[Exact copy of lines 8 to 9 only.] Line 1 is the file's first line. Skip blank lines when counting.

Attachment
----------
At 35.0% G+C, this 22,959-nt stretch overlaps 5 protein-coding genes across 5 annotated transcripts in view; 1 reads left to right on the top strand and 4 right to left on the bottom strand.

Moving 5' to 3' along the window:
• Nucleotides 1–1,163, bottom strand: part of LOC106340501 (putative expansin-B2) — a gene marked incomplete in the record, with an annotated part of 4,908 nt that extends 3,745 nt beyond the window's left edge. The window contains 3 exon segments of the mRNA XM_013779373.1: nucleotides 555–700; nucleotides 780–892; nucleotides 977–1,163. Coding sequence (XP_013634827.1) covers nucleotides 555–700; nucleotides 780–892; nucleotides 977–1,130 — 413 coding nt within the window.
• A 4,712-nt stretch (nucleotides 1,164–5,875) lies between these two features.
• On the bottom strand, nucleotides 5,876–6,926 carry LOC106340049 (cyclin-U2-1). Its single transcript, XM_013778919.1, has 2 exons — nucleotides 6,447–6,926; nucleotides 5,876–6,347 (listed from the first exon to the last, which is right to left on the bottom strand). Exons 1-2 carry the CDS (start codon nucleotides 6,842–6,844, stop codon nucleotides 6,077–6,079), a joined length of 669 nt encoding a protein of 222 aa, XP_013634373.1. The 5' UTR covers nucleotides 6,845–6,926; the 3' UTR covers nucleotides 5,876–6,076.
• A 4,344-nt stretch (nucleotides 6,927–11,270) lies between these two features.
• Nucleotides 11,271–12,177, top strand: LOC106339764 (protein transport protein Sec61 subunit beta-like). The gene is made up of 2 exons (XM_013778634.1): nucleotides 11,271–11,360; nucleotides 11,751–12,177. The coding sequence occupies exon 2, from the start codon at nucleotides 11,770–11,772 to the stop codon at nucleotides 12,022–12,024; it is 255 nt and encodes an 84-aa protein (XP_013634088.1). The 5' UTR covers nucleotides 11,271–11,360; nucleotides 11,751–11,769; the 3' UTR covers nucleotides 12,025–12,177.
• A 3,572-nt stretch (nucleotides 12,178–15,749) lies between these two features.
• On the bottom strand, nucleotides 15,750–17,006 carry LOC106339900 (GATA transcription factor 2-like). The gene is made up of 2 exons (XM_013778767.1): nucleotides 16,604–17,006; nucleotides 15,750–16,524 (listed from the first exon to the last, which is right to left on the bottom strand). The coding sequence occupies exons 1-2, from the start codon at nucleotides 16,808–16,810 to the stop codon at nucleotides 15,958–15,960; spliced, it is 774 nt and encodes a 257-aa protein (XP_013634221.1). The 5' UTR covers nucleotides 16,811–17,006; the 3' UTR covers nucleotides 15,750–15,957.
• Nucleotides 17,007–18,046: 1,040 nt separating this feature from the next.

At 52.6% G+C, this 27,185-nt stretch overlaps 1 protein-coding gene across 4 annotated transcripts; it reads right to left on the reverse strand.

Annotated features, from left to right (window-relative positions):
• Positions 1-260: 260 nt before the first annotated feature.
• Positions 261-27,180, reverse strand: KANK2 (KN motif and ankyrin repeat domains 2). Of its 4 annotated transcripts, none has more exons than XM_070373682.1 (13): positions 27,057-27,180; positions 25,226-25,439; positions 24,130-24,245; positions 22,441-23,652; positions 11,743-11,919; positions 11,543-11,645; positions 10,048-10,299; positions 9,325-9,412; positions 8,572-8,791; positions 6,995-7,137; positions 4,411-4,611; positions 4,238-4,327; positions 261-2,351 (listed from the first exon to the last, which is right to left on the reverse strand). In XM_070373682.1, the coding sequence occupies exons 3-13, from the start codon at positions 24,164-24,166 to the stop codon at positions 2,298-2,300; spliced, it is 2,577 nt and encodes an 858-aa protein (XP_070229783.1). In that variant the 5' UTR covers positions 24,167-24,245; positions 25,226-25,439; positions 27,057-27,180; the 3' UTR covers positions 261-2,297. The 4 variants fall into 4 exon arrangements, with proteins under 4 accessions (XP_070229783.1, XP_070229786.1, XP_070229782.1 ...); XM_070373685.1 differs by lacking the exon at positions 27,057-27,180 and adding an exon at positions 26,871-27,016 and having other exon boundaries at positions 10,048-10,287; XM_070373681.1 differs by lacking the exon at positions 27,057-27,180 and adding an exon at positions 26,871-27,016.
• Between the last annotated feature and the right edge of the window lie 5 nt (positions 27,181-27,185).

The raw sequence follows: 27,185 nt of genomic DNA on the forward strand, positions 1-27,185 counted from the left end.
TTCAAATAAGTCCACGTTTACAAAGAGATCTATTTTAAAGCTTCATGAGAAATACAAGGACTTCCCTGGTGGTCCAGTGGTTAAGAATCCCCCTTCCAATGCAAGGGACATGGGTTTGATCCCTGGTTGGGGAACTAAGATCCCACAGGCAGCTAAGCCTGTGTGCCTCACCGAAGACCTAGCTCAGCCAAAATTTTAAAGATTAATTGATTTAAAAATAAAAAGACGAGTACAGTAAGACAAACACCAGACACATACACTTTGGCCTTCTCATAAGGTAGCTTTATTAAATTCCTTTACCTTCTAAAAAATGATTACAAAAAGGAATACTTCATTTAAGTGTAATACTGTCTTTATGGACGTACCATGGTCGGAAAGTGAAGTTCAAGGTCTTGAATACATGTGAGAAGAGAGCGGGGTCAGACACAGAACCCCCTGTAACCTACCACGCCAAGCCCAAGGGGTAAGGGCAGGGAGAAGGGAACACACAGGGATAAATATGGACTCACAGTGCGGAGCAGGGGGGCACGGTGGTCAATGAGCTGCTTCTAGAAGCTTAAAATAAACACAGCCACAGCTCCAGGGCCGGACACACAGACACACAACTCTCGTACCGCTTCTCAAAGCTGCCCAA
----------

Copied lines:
• A 3,572-nt stretch (nucleotides 12,178–15,749) lies between these two features.
• On the bottom strand, nucleotides 15,750–17,006 carry LOC106339900 (GATA transcription factor 2-like). The gene is made up of 2 exons (XM_013778767.1): nucleotides 16,604–17,006; nucleotides 15,750–16,524 (listed from the first exon to the last, which is right to left on the bottom strand). The coding sequence occupies exons 1-2, from the start codon at nucleotides 16,808–16,810 to the stop codon at nucleotides 15,958–15,960; spliced, it is 774 nt and encodes a 257-aa protein (XP_013634221.1). The 5' UTR covers nucleotides 16,811–17,006; the 3' UTR covers nucleotides 15,750–15,957.